Ready to Soar

Yesterday morning at 8 AM, I ate my last McDonald’s sausage and biscuit for a while, upsized my sweet tea, and headed for the DFW airport. I spent the majority of my relatively uneventful day laying around in airports. We left DFW around 3:45 PM, American time. We landed in Houston, found our next terminal, and boarded the plane to Frankfurt about half an hour later. The flight to Frankfurt went by relatively quickly. I watched Moana, then ate Spinach and cheese ravioli, then slept on and off until they turned the cabin lights off and came around for breakfast. For breakfast we had blueberry yogurt and a croissant. We landed in Frankfurt, and that is where the fun began. We crossed the airport to get to the correct terminal, and stopped along the way to get Regan’s ticket. As it turns out, she did not have a connecting flight to Bydgoszcz, or one returning to Frankfurt from Krakow coming home. Dr. McGahan stayed back in Germany with her for the night, and the four of us girls came on. When we boarded the plane in Germany, we were on a bus instead. The bus took us to the runway where we boarded the plane from the ground, which felt pretty presidential.

We met Anna and  Simon at the airport, who put us in a Mercedez-Benz van Taxi to take us back to our dorm. It sounds like we rolled in pretty high class, but in all reality it was probably from the 80’s, all metal inside, and definitely looked like something you see at the beginning of a movie where a European study abroad ends in a missing person case. We made it, though, and our taxi driver was super nice. He didn’t speak any english, so we had to rely mostly on saying things the other would not understand and gesturing with our hands.

Anna met us here at the dorm and helped us to find our rooms. We are each in an individual room with our own bathroom, so it is kind of nice to have a little time to ourselves, and some privacy. I was not fully expecting that. She also showed us the store right across the street. It was fun to be able to walk around looking at the groceries and trying to translate. Also, I needed shampoo, soap, and toothpaste. There didn’t seem to be any comparable brands, so I picked the least sketchy toothpaste I could find, and proceeded to the checkout. I tried to use my card at the checkout. First of all, I couldn’t select anything on the card machine because it was all in Polish, and the cashier did not speak any English. When we finally got to where it gave the amount, all of those items came to $3.3o in American dollars for all of that! (I’ll make up for it in medical expenses when that herbal toothpaste takes its tell…)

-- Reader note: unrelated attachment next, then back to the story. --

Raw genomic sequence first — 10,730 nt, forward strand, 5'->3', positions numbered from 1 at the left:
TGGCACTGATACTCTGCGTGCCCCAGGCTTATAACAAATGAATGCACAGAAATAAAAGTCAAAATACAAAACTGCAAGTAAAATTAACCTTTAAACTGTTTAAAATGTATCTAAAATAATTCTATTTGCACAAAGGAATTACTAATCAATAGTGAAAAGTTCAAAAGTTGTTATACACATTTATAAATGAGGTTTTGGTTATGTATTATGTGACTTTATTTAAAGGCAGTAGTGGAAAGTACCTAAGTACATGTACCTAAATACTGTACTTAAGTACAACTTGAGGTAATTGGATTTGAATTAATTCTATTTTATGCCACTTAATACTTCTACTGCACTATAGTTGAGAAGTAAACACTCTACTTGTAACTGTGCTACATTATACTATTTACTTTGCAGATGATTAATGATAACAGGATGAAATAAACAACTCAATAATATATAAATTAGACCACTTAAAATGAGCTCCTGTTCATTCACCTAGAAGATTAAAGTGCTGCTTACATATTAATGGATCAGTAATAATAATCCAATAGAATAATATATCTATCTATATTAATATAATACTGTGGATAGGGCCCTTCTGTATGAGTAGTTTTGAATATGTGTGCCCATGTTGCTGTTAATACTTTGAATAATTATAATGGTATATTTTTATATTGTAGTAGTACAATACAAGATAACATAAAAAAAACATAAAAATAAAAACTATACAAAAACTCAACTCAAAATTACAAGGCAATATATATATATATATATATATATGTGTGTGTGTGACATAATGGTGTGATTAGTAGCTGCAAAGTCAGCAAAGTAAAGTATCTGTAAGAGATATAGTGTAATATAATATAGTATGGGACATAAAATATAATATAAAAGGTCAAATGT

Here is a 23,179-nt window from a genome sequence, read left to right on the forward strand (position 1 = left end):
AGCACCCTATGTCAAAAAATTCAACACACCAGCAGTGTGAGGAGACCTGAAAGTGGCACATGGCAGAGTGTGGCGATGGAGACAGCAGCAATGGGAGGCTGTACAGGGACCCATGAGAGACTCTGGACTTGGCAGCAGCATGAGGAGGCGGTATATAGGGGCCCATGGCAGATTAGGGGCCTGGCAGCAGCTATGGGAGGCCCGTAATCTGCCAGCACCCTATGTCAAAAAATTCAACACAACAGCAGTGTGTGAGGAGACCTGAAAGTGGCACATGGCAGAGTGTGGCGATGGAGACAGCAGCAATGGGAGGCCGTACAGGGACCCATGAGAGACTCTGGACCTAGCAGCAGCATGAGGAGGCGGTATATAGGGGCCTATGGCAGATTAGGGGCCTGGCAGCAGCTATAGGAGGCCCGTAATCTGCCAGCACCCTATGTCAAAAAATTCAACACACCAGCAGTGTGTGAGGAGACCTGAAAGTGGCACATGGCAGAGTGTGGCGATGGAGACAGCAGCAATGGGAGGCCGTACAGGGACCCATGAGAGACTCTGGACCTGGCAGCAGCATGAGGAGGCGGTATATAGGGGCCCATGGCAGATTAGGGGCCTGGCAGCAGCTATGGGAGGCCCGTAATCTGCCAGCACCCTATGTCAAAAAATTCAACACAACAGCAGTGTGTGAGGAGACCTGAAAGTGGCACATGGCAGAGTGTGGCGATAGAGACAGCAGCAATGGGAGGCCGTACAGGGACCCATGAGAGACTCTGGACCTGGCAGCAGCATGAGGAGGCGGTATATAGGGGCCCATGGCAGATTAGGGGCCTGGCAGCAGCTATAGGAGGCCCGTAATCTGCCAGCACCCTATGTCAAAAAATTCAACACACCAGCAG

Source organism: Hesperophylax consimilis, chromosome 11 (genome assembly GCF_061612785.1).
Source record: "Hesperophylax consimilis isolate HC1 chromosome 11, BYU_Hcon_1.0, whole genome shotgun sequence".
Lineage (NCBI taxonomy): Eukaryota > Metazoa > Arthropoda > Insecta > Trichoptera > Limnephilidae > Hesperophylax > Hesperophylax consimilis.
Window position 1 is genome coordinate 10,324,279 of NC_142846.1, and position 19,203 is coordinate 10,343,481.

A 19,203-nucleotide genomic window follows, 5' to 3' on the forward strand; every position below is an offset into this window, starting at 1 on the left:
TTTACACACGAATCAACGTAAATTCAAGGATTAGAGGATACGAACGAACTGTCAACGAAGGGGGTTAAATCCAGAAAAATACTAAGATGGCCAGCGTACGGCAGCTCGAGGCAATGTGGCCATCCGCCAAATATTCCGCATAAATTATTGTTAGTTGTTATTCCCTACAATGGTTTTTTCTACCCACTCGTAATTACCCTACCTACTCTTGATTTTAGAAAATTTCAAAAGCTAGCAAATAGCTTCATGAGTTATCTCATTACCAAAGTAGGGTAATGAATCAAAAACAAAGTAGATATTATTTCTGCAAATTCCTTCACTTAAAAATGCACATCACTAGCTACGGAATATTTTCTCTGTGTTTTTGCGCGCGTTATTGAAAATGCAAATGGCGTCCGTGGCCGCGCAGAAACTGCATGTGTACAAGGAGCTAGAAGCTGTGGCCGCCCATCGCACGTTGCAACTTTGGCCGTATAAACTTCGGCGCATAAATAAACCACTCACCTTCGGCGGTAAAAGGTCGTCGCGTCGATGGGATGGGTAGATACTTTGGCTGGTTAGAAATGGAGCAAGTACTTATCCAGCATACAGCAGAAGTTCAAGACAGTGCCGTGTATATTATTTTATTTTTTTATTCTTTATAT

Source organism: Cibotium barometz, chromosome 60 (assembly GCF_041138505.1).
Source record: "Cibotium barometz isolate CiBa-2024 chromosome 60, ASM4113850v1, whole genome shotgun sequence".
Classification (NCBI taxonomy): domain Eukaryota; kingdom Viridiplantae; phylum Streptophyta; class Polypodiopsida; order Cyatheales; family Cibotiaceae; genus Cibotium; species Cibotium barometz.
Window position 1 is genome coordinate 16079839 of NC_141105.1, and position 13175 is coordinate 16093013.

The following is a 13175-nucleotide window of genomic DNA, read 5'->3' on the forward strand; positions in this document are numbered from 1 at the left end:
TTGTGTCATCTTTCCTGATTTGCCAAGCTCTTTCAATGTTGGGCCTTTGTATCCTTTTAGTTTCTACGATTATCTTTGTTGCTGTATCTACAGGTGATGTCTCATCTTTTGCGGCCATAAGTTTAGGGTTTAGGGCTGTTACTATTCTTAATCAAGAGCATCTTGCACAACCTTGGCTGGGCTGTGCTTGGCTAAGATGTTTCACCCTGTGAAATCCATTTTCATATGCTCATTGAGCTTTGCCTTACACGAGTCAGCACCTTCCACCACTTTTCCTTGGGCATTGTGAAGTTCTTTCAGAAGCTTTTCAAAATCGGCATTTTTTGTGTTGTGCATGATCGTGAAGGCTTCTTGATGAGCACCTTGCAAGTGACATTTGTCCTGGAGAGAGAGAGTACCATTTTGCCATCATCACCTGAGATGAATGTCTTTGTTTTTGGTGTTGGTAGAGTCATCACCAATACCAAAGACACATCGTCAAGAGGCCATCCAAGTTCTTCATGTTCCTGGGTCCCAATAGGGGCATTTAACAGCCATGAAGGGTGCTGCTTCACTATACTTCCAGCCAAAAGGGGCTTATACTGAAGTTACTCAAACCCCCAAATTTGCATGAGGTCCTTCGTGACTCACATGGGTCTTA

Later last night, Lauren and I went on a walk around campus and a little bit of town. We met a few students on campus that explained that there was a week-long event going on at all of the Universities across Poland where students do fun stuff each day. Tonight, they had a competition to see what automobile they could make out of cardboard that would hold at least one person. There was a taxi, a carriage, a helicopter, and a train. It was really neat that their school events would incorporate team work, using their creativity, and using their hands into their fun activities. After we walked for a little while, we ended up in this pizza place close to campus for dinner; however, we ordered Kebabs instead, which is a sandwich. They carved “beef” off this giant log right in front of us, and filled it in a pita bread along with cabbage, purple onions, cucumber, tomato, two sauces, and honestly I don’t know what else. I am not convinced it was Polish, nor am I convinced it was beef, but it was delicious nonetheless. I could not even finish the sandwich, and it along with a drink cost about 3 USD.

Overall, it has been a really good first say settling in. I have noticed/learned a few things:

  • There are a ton of trees here. They are very tall, too. I’m not sure what kind they are, but I spotted one random Aspen in the middle of them, shoutout to Utah.
  • A lot of their cars have really long, skinny, weird looking trailer hitches on them.
  • The cemetery looked overpacked. We then realized they are above-ground burials…
  • The rooftops are village-looking red/brown much like I saw in Germany when I went there. Aside from that, the infrastructure has been surprisingly normal.
  • There was an IKEA and a TJ Maxx! Also, there was no WalMart.
  • I do not know how to spell it, but I learned the greeting, which would be said, “Jing Doe Bray” (roll your R)
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